In the Landscape by Donna J. Wan
How does the landscape shape identity? In the past, I have made pictures of the natural world that has been altered by man in some way or another.
How does the landscape shape identity? In the past, I have made pictures of the natural world that has been altered by man in some way or another – from subtle incursions to a near complete annihilation of it. While people were present in some of my previous work, I was concerned more with the evidence of their intervention. They were there in spirit but not in actuality. In this new body of work where people are the focus of my photographs, I am investigating how they relate to and interact with the landscape.
Yet I have intentionally photographed
people from behind, in shadow or at a scale where it is difficult to obtain a clear read of their faces. These “anti-portraits” are not about the individual identities of the people being portrayed but about the viewer’s ability to project him/herself into the picture and experience the landscape vicariously. In Germany, they call this visual phenomena ruckenfigür, a technique pioneered by the 19th century romantic painter Casper David Friederich. By obscuring the identities of the people in these photographs, I am hoping to give the viewer an ability to enter the scene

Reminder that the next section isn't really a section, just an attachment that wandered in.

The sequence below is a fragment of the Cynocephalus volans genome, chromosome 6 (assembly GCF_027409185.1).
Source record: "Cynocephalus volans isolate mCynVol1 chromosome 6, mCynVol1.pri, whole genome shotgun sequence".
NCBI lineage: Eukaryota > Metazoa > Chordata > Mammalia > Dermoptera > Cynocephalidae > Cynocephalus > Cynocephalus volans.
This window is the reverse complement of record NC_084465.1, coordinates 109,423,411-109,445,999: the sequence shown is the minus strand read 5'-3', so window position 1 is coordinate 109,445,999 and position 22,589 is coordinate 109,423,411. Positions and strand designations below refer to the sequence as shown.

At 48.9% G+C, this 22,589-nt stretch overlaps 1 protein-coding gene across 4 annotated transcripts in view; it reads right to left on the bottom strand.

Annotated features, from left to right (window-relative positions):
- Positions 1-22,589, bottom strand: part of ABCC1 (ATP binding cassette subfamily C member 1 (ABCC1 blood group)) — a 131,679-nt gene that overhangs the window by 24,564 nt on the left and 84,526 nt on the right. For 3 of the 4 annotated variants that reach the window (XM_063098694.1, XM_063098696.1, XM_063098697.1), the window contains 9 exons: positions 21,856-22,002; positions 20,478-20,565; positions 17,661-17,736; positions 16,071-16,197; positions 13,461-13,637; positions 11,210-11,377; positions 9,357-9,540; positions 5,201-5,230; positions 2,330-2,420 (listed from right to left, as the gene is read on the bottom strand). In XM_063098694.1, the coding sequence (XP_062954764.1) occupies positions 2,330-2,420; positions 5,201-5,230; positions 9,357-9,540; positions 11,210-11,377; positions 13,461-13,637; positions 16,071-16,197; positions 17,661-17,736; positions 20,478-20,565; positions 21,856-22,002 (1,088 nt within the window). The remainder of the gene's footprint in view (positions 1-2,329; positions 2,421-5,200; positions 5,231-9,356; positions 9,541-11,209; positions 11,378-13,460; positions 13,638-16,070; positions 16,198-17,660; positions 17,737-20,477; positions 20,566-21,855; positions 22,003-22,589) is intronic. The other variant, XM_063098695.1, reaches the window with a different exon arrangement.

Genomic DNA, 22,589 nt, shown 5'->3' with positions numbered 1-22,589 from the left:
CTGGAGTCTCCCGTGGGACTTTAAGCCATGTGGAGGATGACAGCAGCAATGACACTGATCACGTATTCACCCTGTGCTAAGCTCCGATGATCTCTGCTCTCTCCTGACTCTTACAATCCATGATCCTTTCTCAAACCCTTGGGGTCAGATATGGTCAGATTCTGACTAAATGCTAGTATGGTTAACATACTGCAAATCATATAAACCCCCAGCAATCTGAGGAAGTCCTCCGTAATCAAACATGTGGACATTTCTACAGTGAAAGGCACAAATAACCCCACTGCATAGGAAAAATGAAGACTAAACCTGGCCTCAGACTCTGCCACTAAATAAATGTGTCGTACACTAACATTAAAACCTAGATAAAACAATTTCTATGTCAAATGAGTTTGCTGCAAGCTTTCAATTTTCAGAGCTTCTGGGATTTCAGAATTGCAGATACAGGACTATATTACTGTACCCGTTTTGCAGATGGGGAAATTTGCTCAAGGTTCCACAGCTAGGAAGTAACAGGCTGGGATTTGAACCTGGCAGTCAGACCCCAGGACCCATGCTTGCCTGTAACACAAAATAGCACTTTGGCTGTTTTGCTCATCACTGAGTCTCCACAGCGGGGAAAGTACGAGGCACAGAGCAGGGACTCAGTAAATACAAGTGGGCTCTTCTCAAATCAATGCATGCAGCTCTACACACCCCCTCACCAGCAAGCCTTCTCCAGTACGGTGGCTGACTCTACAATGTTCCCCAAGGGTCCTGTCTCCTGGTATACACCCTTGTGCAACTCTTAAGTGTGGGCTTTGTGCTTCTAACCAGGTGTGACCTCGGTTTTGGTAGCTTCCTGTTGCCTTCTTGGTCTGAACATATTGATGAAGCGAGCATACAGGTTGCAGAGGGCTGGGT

spread out before him/her. I believe a large part of who we are stems from intangible experiences that are part- lived, part- perceived and part- imagined. And the landscape, especially representations of it, is one vehicle through which this happens.
All images © Donna J. Wan
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